That comment brought laughs from the dedication crowd, but Barnett was serious about the need. “To make sure that everywhere in our region benefits, we’re sharing the resources we have with each other to make sure that our mission that everyone has a place to call home can really happen. If that can happen in Guatemala and Bangladesh it ought to be able to happen in Madison and McDowell and Swain county.”

That’s where SECU’s vision created a spark.“Sometimes organizations just need a bit of push,” Barnett said. It was a big push for the Madison affiliate; once the Alshaer family assumes a zero-percent-interest loan from SECU, the money will be returned to the affiliate so that another home can be built.

For Savannah and Will, parents of Lyla and her younger sister Violet, move-in day, set for mid-November, will be a blessing. “Thank you to everybody who made this happen,” Savannah told the dedication crowd. “This is definitely a life-changing event. It’s bringing us out of a nasty cycle and it’s going to give us a boost so we can flourish in this community and set down permanent roots and feel much more secure as a family.”

The couple have a long history together: Will and Savannah met in a 10th-grade horticulture class. While the attraction was mutual, they were still young, so for a time they went their separate ways. Savannah went on to earn a degree in art education while Will became an expert mechanic. When their paths crossed again, they realized that they were much better together than apart. They married and moved to Mars Hill, a quaint college town of about 1,600 souls 20 miles north of Asheville.

On this day, the clarity of that decision was evident.“This takes so much stress away,” she continued, “so we can do good things for this community instead of just surviving. We’re excited to be here and so grateful we can raise our kids in this town. I was always drawn here as a child. I can’t believe it’s happening.”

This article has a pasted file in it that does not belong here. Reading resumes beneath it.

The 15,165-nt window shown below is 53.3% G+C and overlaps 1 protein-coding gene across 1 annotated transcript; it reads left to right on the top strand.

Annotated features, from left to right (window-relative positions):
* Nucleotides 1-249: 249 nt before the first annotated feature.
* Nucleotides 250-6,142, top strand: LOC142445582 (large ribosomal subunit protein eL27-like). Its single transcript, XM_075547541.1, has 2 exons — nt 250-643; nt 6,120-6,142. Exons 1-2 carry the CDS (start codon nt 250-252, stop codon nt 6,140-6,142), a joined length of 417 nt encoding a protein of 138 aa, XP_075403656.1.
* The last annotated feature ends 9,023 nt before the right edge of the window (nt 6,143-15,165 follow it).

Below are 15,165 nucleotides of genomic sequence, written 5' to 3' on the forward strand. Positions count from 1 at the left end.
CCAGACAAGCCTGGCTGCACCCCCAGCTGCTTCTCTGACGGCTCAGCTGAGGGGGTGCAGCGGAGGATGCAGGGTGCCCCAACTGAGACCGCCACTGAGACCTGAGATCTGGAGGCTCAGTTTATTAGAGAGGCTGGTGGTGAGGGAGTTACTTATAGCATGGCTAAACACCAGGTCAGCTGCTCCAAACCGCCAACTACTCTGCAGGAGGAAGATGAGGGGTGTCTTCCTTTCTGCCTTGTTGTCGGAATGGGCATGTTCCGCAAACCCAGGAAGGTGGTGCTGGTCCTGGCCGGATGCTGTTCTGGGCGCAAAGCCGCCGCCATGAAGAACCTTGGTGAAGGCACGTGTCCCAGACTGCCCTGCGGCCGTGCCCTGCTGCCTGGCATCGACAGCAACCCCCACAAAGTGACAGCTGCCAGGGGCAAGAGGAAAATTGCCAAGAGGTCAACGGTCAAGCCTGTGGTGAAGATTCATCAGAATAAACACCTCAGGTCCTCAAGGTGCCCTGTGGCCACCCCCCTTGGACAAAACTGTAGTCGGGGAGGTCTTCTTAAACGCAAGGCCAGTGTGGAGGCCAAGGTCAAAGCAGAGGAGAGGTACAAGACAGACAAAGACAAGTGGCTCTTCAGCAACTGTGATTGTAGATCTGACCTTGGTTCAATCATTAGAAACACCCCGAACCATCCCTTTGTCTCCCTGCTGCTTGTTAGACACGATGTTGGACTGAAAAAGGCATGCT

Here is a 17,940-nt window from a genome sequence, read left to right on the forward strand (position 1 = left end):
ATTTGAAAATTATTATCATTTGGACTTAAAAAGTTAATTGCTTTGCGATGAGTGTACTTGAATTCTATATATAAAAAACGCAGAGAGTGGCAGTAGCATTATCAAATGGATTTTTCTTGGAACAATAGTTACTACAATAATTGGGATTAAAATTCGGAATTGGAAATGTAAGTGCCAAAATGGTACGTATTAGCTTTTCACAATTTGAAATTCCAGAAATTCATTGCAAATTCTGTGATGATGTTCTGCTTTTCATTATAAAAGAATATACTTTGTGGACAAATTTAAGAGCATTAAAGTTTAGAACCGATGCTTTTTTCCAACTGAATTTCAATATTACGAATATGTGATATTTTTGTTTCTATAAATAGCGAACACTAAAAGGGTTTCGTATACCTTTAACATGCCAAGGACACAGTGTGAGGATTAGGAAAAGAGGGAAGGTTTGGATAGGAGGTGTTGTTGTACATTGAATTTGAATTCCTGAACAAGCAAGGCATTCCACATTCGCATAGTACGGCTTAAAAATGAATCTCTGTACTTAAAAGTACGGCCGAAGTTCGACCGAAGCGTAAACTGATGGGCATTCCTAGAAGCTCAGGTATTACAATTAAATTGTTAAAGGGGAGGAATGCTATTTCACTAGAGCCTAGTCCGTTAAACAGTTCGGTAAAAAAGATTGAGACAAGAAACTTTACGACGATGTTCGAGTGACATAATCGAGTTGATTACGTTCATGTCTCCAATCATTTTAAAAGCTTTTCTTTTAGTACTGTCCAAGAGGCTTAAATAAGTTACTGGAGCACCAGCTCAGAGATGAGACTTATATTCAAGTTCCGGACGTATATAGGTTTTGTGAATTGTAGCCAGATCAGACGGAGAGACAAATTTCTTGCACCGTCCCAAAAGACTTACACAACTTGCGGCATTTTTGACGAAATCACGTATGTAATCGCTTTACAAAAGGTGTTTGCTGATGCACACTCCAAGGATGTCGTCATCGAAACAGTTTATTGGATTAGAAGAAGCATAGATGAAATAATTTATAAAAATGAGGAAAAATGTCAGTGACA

A Concentrated Dose of Habitat

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The first week of September in South Bend, IN was what our Executive Director Andy Barnett affectionately coins “the Olympics of Habitat,” referencing the Jimmy and Rosalynn Carter Work Project. An annual “Blitz Build” this event unites upwards of 600 individuals around the common vision of a world where everyone has a decent place to live. This year, the 35th annual Carter Work Project was hosted by Habitat for Humanity of St. Joseph County where volunteers built or improved 41 home in Mishawaka and South Bend, Indiana in one week.

Kenny Bush, our Senior Construction Supervisor and South Bend native, and our Construction Supervisor Emily Stevens led a team of Asheville Habitat volunteers on this epic Habitat trip. The Asheville team worked alongside others on House #20 amidst a block of twenty-two single family homes. 25-28 volunteers worked on each house, every day. “We started the day under a huge tent with breakfast, daily updates and logistics report, and a devotional. There were 600 people under the tent every morning,” Emily remarked about the magnitude. “Being amid of sea of so many like-minded volunteers was amazing. That kind of energy would be hard to create anywhere else. Everyone was so positive, well-intentioned and there because of the cause.”